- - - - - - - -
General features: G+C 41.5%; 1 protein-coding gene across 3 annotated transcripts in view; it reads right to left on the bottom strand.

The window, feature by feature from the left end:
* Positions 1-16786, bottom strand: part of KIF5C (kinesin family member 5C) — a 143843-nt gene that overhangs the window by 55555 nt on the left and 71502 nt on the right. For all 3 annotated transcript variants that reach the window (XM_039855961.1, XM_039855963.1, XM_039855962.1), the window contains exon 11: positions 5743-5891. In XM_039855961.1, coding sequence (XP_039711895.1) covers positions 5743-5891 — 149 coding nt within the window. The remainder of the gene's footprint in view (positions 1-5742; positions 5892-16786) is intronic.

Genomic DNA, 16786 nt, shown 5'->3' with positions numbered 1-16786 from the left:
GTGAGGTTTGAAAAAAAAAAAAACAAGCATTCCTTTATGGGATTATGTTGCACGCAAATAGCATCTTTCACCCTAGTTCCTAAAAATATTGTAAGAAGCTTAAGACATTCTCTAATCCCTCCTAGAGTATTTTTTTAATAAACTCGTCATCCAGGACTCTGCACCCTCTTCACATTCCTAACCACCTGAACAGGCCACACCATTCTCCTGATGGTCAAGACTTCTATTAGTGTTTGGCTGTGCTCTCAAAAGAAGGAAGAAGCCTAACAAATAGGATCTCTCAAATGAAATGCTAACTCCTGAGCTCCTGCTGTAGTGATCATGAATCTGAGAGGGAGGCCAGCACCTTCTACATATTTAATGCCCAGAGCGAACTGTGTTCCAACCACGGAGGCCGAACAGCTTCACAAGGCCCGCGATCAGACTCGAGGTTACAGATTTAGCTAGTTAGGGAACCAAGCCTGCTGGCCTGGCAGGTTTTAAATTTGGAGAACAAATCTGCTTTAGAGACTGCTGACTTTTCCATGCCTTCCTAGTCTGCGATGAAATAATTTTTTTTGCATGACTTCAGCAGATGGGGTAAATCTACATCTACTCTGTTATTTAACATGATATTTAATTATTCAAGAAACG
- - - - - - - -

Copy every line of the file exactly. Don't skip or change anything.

General features: G+C 41.5%; 1 protein-coding gene across 3 annotated transcripts in view; it reads right to left on the bottom strand.

The window, feature by feature from the left end:
* Positions 1-16786, bottom strand: part of KIF5C (kinesin family member 5C) — a 143843-nt gene that overhangs the window by 55555 nt on the left and 71502 nt on the right. For all 3 annotated transcript variants that reach the window (XM_039855961.1, XM_039855963.1, XM_039855962.1), the window contains exon 11: positions 5743-5891. In XM_039855961.1, coding sequence (XP_039711895.1) covers positions 5743-5891 — 149 coding nt within the window. The remainder of the gene's footprint in view (positions 1-5742; positions 5892-16786) is intronic.

Genomic DNA, 16786 nt, shown 5'->3' with positions numbered 1-16786 from the left:
GTGAGGTTTGAAAAAAAAAAAAACAAGCATTCCTTTATGGGATTATGTTGCACGCAAATAGCATCTTTCACCCTAGTTCCTAAAAATATTGTAAGAAGCTTAAGACATTCTCTAATCCCTCCTAGAGTATTTTTTTAATAAACTCGTCATCCAGGACTCTGCACCCTCTTCACATTCCTAACCACCTGAACAGGCCACACCATTCTCCTGATGGTCAAGACTTCTATTAGTGTTTGGCTGTGCTCTCAAAAGAAGGAAGAAGCCTAACAAATAGGATCTCTCAAATGAAATGCTAACTCCTGAGCTCCTGCTGTAGTGATCATGAATCTGAGAGGGAGGCCAGCACCTTCTACATATTTAATGCCCAGAGCGAACTGTGTTCCAACCACGGAGGCCGAACAGCTTCACAAGGCCCGCGATCAGACTCGAGGTTACAGATTTAGCTAGTTAGGGAACCAAGCCTGCTGGCCTGGCAGGTTTTAAATTTGGAGAACAAATCTGCTTTAGAGACTGCTGACTTTTCCATGCCTTCCTAGTCTGCGATGAAATAATTTTTTTTGCATGACTTCAGCAGATGGGGTAAATCTACATCTACTCTGTTATTTAACATGATATTTAATTATTCAAGAAACG